Waiting – doing nothing expecting something to happen.
My daughter’s safe and happy arrival in Santa Fe gives me more time to think about gathering a support network. While the whole world doesn’t have to know, the healing of body, mind, and spirit will benefit from a few special people willing to send positive energy my way. I start calling and emailing a small group of women – my best friend for more than forty years; my sister and aunts; two women I connected with when I worked at the library; a teacher I worked with years ago; my spiritual director; and a new young friend. Although I don’t like being the center of attention and I feel safest when I’m invisible, right now I need to be visible.
More Internet searches fill another weekend this time to check out the MRI procedure and to do research on radiation therapy. At first the news for radiation is good – no hair loss or nausea. Then a study pops up on the screen linking breast radiation combined with chemotherapy to an increased risk of leukemia. With four close family members afflicted by various forms of the disease this seemed like a real concern. I email the hospital’s breast cancer nurse immediately to get more information.
Pondering the “melon ball” comment from the surgeon adds to my anxiety about the outcome of the MRI, but the procedure itself is not unfamiliar. I remember the loud noises from a previous test years ago and the online search provides a photo of the stomach down position. I joke with a friend about the round “teat cups” which function as antennae sending information to the computer. The tech says the machine creates about 2,000 images for the computer to assimilate. With an instruction not to cough or breath too deeply, I spend the thirty minutes inside the magnet paralyzed by fear of the slightest movement.
There must be something about the alignment of the stars in the Virgo/Libra section of the zodiac. Between the middle of August and the middle of October, just about everyone I know has a birthday. Many life-changing events including our wedding and my mother’s death have happened in September. This year my favorite uncle died suddenly. Now extraction of the alien can be added to the list. There is a powerful intersection of energy at this time of year.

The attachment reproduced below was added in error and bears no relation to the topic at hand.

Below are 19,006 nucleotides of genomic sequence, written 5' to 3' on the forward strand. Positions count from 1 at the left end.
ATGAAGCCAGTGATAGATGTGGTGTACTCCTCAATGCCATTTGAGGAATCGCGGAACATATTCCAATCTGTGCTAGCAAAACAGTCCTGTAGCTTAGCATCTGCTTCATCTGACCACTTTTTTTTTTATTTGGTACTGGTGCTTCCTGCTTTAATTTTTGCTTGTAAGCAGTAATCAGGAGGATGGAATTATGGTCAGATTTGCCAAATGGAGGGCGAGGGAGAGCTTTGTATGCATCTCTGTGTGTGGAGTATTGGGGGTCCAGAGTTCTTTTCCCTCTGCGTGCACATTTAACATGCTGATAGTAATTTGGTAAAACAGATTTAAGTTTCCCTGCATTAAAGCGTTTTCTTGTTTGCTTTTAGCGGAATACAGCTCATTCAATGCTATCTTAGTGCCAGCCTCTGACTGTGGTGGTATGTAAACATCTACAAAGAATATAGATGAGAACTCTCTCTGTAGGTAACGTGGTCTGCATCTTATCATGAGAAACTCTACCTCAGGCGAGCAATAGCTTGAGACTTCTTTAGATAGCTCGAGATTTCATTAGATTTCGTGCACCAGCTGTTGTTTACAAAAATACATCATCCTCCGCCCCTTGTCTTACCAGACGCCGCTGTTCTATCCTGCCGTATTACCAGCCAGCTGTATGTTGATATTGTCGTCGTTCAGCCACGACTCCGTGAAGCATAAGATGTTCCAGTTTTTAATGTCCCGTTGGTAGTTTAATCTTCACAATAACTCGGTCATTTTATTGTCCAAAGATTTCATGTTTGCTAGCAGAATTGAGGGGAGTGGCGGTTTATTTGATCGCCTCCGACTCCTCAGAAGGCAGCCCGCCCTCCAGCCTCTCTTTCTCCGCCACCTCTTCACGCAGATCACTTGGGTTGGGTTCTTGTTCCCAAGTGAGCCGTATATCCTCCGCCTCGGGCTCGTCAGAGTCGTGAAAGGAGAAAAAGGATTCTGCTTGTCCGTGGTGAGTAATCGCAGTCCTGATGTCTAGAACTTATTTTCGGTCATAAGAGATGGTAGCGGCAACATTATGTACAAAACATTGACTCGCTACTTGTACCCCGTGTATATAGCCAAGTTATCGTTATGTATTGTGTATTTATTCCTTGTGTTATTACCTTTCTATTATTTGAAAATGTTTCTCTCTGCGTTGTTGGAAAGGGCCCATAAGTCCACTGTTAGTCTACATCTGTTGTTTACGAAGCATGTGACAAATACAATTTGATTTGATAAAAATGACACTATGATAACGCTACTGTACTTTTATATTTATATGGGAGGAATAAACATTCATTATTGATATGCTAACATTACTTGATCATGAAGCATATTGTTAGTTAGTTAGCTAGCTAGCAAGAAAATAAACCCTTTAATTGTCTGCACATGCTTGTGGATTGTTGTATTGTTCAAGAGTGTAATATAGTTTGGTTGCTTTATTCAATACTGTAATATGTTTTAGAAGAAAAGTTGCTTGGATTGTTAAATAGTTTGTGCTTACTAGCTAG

In August during the weeks of uncertainty before the diagnosis, I stumbled onto an ad for an interesting part time job as an arts education facilitator for a project in the public schools and submitted a last minute application. Surprised when I was called for an interview, I was even more surprised by a job offer. A few days later with surgery looming ahead - I am caught in a dilemma – under the circumstances will it be possible to give the required energy to this job and how/when/what do I say to the people managing the project?
Every year at the beginning of September we travel to the Oregon Coast to celebrate our anniversary and our birthdays. This year the six days in paradise are squeezed between an MRI, pre-surgery lab work, an appointment with the radiology oncologist, and a planning meeting for my new job on one end - the surgery on the other. By the time we start to pack for our vacation, my brain is numb. The time to relax and reconnect proves to be priceless despite the silent alien in the room.
A crisis can reconnect us with the capacity for human compassion. I haven’t even had surgery yet and I am being gently carried along by a multitude of saints . . . the love and blessings from my network of supportive friends and family; a willingness by my new supervisor to accommodate my needs so I can continue to participate in the arts project; the helpfulness of the hospital's breast cancer nurse; the thoughtfulness of the radiologist who read the MRI immediately to relieve my fears; the patience of my doctor; a careful review of my family history by the radiology oncologist who squeezed me into her busy schedule; and most of all the loving kindness of my remarkable husband. The list of people who have touched my life because of the alien has already reached fifty and is still growing.